“Mitch McConnell said yesterday that he was open to it. It’s a good next step,” said Sen. Bill Cassidy, a Republican of Louisiana who is part of a group trying to hammer out a bipartisan deal.
However, other Republican leaders have expressed skepticism that reaching any agreement may require as many as 10 Republicans to pull off a filibuster effort.
Senate GOP Whip John Thune of South Dakota and Texas Sen. John Cornyn said the proposed spending amount would follow closely to what Republican negotiators have already offered Biden — about $300 billion in new money and $1 trillion in total spending. – Won wide support in the Republican convention. However, that number had already been rejected by the White House.
“I think he thinks he’s going to get a better deal,” Cornyn said of Biden’s ongoing talks with a new set of Republicans. “But there’s nothing that says this group agrees with other Republicans who are going to support. To me that’s the fault of this kind of approach.”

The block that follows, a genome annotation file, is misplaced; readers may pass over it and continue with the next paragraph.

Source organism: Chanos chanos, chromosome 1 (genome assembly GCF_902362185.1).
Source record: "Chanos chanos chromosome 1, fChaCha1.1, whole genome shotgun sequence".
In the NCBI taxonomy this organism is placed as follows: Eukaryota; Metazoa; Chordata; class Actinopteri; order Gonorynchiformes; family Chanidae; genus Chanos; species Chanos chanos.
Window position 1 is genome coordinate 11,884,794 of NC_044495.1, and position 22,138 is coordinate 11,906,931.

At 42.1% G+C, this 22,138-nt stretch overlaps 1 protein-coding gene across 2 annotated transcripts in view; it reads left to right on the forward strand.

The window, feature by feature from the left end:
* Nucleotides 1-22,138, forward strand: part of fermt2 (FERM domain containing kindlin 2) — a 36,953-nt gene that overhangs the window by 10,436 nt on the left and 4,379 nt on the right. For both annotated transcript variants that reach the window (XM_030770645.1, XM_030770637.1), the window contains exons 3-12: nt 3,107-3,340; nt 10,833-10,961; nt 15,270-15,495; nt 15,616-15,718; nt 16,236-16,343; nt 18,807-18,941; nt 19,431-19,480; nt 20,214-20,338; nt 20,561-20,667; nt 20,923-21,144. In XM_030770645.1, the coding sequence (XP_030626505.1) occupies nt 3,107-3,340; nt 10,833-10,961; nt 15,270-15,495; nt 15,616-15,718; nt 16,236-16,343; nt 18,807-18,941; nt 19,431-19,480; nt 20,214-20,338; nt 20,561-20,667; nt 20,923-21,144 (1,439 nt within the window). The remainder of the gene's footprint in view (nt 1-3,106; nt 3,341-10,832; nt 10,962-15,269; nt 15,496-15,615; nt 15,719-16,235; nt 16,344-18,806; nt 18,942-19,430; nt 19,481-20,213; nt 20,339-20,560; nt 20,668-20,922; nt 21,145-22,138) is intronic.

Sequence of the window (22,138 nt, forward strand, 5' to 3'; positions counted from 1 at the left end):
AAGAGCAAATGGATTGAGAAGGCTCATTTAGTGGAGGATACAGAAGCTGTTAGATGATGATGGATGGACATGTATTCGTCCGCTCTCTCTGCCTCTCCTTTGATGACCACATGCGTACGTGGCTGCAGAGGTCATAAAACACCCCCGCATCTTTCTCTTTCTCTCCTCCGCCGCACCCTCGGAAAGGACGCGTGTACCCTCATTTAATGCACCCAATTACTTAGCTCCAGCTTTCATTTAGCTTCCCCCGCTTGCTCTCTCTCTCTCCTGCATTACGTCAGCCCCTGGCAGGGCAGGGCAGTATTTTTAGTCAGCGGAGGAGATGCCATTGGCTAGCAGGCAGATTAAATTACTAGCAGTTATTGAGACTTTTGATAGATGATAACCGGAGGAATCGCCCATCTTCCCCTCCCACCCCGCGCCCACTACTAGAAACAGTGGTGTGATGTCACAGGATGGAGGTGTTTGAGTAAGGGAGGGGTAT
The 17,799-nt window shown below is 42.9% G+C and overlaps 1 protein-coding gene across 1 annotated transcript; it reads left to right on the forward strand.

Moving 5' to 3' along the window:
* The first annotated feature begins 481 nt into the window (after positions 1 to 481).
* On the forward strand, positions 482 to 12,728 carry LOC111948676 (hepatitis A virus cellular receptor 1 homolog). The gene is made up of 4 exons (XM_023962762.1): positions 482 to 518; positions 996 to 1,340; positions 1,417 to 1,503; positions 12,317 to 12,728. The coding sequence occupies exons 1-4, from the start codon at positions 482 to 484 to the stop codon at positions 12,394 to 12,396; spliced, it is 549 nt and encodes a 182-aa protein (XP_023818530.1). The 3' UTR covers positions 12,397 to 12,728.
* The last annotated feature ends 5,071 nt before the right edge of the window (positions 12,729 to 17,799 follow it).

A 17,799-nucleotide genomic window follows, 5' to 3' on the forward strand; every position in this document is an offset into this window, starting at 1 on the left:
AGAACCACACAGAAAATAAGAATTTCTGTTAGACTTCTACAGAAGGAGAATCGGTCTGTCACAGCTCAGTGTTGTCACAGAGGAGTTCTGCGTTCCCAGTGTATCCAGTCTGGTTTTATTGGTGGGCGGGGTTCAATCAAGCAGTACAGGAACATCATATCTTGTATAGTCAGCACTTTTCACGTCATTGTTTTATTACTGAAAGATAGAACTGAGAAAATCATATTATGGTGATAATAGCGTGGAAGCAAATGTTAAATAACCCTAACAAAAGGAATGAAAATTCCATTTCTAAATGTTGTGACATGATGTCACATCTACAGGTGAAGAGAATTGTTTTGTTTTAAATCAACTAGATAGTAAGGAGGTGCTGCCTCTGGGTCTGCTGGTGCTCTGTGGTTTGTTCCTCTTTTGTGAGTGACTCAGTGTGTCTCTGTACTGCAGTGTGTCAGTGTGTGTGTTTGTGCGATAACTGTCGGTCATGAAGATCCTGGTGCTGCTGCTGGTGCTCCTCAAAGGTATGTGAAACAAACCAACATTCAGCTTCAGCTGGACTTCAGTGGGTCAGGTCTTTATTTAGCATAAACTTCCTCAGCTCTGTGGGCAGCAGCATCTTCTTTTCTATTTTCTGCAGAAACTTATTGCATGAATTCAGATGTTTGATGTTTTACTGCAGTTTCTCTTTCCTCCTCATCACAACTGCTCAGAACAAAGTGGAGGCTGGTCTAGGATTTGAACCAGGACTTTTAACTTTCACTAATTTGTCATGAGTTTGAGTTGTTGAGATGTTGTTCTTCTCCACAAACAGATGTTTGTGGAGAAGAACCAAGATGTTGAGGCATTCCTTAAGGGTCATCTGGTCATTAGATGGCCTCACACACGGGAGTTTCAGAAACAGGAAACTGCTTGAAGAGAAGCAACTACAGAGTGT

Liberals in that negotiation are concerned that 10 Republicans are unlikely to support either deal – even one some of their members have supported.
“No,” said Senate Budget Speaker Bernie Sanders, a Vermont independent who caucuses with Democrats, whether the bipartisan would support the group’s possible settlement.
“In my view, now is the time to stand up for the working families of this country. Black and white, Latino, Native American, Asian American, that’s what we’ve got to do,” Sanders said. “If your question is: Do I think there are 10 Republicans who are ready to do that? No, I don’t.”
This story and title have been updated to reflect additional developments from Thursday.
CNN’s Ted Barrett and Morgan Rimmer contributed to this report.